Thai Chamber of Commerce seeks visa amnesty for tourists
The Thai Chamber of Commerce (TCC) has urged the government to extend the visa amnesty for 400,000 tourists here, while operators in Chiang Mai said more than 10,000 international tourists are helping to generate revenue in the province while borders remain closed.
TCC chairman Kalin Sarasin said the chamber has repeatedly demanded that the Immigration Bureau consider automatically extending the deadline for foreigners in Thailand for 90 days after the amnesty expires today, but the proposal was neglected.
"The TCC has raised this issue on three occasions, including at a meeting with the prime minister and the Interior Ministry recently," Mr Kalin said. "We were told that this agenda was in the process, but there's been no progress so far as the deadline approaches."
He said the deadline will bring chaos to those residing in Thailand now, as commercial flights are not fully allowed in the country.
Instead of blacklisting those foreigners, the government should accommodate them with a more flexible period, particularly when the country cannot reopen for inbound tourists, Mr Kalin said.
He contrasted the reaction from the government regarding the visa amnesty with the effort to promote Thai tourism to foreigners temporarily living here as a means to generate domestic revenue.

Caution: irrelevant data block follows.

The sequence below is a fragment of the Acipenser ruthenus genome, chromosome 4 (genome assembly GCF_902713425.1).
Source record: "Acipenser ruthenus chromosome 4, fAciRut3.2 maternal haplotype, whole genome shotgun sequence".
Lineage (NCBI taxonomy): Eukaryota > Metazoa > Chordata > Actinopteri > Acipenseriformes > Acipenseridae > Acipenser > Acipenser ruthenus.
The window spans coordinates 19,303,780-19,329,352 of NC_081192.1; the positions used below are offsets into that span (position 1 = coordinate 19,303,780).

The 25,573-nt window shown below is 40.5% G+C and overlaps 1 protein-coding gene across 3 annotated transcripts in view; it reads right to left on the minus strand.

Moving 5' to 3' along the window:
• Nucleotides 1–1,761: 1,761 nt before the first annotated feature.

"The uncompromising stance towards visa extension scares tourists away despite the fact that they help drive the local economy in these tough times," Mr Kalin said.
Anantorn Hochindarat, president of the Tourism Association of Chiang Mai, said local operators have received revenue from international tourists who remained in Thailand during the past six months.
Some 70% were from China, while others were from Japan and Europe.
Mr Anantorn said some were forced to stay because of technical problems, while others stayed voluntarily because of their confidence in Thailand's health and safety standards.
The revenue from this group benefits hotels, rented homes and condominiums, as the tourists need long-term accommodation.
"Our inbound revenue was zero from March, but some of us can manage to have recurring revenue from those foreigners," Mr Anantorn said. "Although not as much as normal tourists, it can help us a lot when facing difficult times."